Q&A with Author Lance Rubin on the Suppression of his YA Novel in South Carolina

Banned and Challenged Books, Censorship, Self-Censorship

By: Jane’a Johnson

Denton Little's Deathdate by Lance RubinAuthor Lance Rubin published Denton Little’s Deathdate in 2015. It follows a teenage boy named Denton Little who — like everyone else in the world he inhabits — knows the exact date on which they are going to die. The kicker for Denton is that it just happens to be the day of his senior prom. Along winning praise for some quirky twists and turns which I will not spoil here, and its brand of gallows humor, it won the The International Literacy Association (ILA) Young Adult Book Award in 2016.

Based on a single complaint in August of 2017, the book was pulled from both the Beaufort County School District’s physical and digital shelves without following the district’s own procedure. Book challenges in Beaufort should be formally issued in writing using a specific form, and any challenge is supposed to trigger a multi-step process that includes the selection of review committee made up of community stakeholders. Those stakeholders include a representative from the Parent Teacher Organization, a media library specialist, the principal of the school designated in the challenge, and the superintendent. Whether out of convenience, carelessness, or some mixture of both, the text was simply pulled. Former Beaufort County librarian Cheryl Campbell has started a GoFundMe account to buy every high school student in Beaufort County a copy of the paperback in response to the book being pulled.

Since the complaint in August, the emails back and forth between librarians and administrators, the report to ALA at the beginning of January and notifying the author three weeks later, the book has been returned to only the high school’s library shelves. We asked Rubin what he thought about his book being pulled, and his take on teenagers’ intellectual freedom.


OIF Blog: Are you surprised your book would get pulled off a shelf? Or, is this something you’ve sort of anticipated since the book tackles things like sex and death?

Lance RubinRubin: When I started writing Denton Little’s Deathdate in 2011, I had just read Hunger Games, so I knew that death was fair game in YA literature, but I didn’t know how far I could go with things like sex, cursing, and drugs. As I read more and more YA, though, I saw that the current landscape of teen literature makes room for all sorts of authentic teenage experiences, so I felt at liberty to write honestly and not restrain myself. That said, when the book came out in April 2015, a tiny part of my brain wondered if there would be any shelf-pulling, but it never happened (not to my knowledge, anyway), which was really encouraging. It made me feel hopeful to know that so many adults — be it teachers, librarians, or parents — supported teenagers as they explored all sorts of worlds and experiences through books.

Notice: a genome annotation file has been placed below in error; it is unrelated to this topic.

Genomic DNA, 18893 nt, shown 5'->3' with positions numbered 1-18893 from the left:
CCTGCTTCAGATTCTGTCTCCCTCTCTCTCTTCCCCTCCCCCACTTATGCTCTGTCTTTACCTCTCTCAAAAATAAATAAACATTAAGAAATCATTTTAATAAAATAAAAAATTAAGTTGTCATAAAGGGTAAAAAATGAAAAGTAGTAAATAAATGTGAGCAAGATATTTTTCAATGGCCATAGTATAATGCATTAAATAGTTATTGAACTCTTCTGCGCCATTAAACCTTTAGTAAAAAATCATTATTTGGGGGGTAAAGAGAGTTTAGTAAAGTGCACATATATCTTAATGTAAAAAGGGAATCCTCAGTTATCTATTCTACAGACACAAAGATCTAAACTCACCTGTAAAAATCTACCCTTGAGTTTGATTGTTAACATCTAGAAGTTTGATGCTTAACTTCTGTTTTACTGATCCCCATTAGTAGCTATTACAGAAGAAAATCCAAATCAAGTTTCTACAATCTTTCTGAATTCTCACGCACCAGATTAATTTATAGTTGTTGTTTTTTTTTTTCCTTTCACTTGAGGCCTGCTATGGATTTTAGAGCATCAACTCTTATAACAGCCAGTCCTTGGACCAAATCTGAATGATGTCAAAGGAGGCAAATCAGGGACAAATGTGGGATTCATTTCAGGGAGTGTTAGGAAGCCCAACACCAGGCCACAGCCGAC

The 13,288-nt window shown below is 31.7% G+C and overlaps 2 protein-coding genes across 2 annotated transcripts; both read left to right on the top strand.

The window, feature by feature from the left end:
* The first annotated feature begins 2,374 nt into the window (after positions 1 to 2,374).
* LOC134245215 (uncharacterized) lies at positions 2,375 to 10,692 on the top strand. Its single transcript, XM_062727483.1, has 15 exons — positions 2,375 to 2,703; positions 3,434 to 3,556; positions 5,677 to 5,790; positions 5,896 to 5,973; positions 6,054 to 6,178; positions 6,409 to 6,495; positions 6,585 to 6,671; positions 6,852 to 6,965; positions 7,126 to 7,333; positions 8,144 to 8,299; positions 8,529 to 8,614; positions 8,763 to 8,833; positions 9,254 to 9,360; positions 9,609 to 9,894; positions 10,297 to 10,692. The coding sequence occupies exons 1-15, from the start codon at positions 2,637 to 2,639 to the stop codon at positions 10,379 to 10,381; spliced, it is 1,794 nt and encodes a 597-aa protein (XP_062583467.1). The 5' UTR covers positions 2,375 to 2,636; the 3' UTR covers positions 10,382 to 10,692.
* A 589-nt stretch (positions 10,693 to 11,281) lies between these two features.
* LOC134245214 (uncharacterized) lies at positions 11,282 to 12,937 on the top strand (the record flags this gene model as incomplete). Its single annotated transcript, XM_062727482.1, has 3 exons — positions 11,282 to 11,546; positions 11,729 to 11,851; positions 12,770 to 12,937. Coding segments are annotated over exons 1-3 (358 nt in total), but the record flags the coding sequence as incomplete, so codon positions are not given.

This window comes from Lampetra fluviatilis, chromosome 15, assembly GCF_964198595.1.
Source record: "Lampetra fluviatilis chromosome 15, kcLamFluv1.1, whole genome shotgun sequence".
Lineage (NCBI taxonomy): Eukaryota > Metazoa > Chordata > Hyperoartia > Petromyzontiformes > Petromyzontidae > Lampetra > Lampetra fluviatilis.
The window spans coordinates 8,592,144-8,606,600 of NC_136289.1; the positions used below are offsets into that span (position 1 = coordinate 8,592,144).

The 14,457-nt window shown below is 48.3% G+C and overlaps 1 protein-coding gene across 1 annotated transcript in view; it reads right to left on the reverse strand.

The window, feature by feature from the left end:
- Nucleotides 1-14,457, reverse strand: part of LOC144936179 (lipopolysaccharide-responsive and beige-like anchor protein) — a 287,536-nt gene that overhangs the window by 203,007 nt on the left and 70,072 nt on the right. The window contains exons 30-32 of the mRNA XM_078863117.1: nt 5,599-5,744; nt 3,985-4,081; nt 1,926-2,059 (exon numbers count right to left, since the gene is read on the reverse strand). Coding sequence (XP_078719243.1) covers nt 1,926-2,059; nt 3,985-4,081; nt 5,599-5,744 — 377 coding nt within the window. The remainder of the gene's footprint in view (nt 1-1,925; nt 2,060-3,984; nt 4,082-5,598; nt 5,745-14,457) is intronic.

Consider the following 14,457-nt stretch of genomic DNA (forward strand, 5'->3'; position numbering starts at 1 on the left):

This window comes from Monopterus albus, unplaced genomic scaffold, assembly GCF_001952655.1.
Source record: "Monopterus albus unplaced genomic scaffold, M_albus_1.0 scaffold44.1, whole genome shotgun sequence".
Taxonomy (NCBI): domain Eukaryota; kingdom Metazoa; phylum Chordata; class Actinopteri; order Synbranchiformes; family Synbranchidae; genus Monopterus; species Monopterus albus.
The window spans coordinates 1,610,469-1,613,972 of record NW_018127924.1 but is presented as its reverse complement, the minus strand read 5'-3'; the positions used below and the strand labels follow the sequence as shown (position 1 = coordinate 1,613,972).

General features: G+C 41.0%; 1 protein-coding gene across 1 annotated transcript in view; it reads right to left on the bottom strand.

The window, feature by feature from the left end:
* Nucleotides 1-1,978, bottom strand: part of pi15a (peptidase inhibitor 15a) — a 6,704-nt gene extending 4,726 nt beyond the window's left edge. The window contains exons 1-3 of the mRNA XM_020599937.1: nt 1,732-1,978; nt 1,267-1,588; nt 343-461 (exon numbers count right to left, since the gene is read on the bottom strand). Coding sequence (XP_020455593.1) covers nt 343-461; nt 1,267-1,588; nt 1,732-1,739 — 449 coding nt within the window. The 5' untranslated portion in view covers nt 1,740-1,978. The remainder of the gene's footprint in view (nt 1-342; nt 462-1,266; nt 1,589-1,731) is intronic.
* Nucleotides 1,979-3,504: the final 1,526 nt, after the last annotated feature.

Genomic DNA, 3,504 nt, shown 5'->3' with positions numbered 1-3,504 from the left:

So, to finally answer your question, to now hear — almost three years after the book came out — that a school district in South Carolina has pulled it off the shelf is definitely surprising.

OIF Blog: I’m watching, along with the entire country, Stoneman Douglas High School students who survived a mass shooting fighting fiercely for changes in gun laws. Many people are listening, some people are dismissing them. How do you see your book in the scheme of the way people typically address or think about teenagers? What they know or don’t know?

Rubin: Oh man, these students are so amazing. But, honestly, having attended book festivals and visited schools the past few years, I’ve been constantly wowed by the teenagers I interact with: their passion, their intelligence, their curiosity, their openness, their voracious appetite for stories. So to see the Stoneman Douglas students bravely standing up for what they believe in after going through something unthinkable is awe-inspiring but not surprising.

And since we live in a country where we’ve forced teenagers to reckon so directly with death, it’s ironic that most other times we’re shielding our teenagers and kids, and even our adults, from the idea of it. In writing this book, in which everyone knows their deathdate from the day they’re born, I was hoping to open up that conversation a bit. Because teenagers can handle it. Death feels very big and very scary, but I think that’s all the more reason to talk about it regularly, to make it feel more ordinary. Because we are all going to die. This is a fact. And I always find that, without fail, when I take a moment to remember that I and all of my loved ones will be gone someday, I’m more able to appreciate and enjoy that we’re all still here right now. Weirdly, discussing death becomes a way to more fully appreciate life.